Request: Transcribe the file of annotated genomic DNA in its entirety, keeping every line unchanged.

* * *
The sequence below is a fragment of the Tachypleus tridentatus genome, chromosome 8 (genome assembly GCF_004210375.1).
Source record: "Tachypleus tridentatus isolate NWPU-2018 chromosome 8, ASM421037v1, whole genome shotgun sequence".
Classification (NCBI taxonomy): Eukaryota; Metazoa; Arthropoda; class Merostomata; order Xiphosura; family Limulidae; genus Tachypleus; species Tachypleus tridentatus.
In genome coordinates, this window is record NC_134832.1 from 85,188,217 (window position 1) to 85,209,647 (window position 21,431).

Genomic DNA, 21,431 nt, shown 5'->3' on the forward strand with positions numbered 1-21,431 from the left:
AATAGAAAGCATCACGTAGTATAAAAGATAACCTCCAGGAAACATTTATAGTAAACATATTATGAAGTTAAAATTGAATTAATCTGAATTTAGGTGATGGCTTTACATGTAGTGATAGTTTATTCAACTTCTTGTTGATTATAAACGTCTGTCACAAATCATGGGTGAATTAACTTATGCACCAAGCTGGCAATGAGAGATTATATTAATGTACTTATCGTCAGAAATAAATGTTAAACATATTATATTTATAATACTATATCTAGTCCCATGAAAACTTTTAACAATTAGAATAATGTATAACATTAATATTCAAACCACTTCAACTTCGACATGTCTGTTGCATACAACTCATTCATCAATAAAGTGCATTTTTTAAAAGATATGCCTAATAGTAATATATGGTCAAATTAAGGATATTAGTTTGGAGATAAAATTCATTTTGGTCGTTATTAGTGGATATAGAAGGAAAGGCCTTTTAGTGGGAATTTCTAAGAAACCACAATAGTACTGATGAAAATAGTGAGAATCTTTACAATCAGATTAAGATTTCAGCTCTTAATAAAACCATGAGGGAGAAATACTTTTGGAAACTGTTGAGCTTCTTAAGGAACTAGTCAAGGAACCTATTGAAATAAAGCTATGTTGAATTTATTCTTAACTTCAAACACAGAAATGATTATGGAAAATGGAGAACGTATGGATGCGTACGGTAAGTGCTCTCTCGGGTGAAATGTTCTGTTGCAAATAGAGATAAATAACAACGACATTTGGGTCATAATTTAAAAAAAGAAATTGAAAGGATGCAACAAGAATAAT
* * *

The sequence below is a fragment of the Tachypleus tridentatus genome, chromosome 8 (genome assembly GCF_004210375.1).
Source record: "Tachypleus tridentatus isolate NWPU-2018 chromosome 8, ASM421037v1, whole genome shotgun sequence".
Classification (NCBI taxonomy): Eukaryota; Metazoa; Arthropoda; class Merostomata; order Xiphosura; family Limulidae; genus Tachypleus; species Tachypleus tridentatus.
In genome coordinates, this window is record NC_134832.1 from 85,188,217 (window position 1) to 85,209,647 (window position 21,431).

Genomic DNA, 21,431 nt, shown 5'->3' on the forward strand with positions numbered 1-21,431 from the left:
AATAGAAAGCATCACGTAGTATAAAAGATAACCTCCAGGAAACATTTATAGTAAACATATTATGAAGTTAAAATTGAATTAATCTGAATTTAGGTGATGGCTTTACATGTAGTGATAGTTTATTCAACTTCTTGTTGATTATAAACGTCTGTCACAAATCATGGGTGAATTAACTTATGCACCAAGCTGGCAATGAGAGATTATATTAATGTACTTATCGTCAGAAATAAATGTTAAACATATTATATTTATAATACTATATCTAGTCCCATGAAAACTTTTAACAATTAGAATAATGTATAACATTAATATTCAAACCACTTCAACTTCGACATGTCTGTTGCATACAACTCATTCATCAATAAAGTGCATTTTTTAAAAGATATGCCTAATAGTAATATATGGTCAAATTAAGGATATTAGTTTGGAGATAAAATTCATTTTGGTCGTTATTAGTGGATATAGAAGGAAAGGCCTTTTAGTGGGAATTTCTAAGAAACCACAATAGTACTGATGAAAATAGTGAGAATCTTTACAATCAGATTAAGATTTCAGCTCTTAATAAAACCATGAGGGAGAAATACTTTTGGAAACTGTTGAGCTTCTTAAGGAACTAGTCAAGGAACCTATTGAAATAAAGCTATGTTGAATTTATTCTTAACTTCAAACACAGAAATGATTATGGAAAATGGAGAACGTATGGATGCGTACGGTAAGTGCTCTCTCGGGTGAAATGTTCTGTTGCAAATAGAGATAAATAACAACGACATTTGGGTCATAATTTAAAAAAAGAAATTGAAAGGATGCAACAAGAATAAT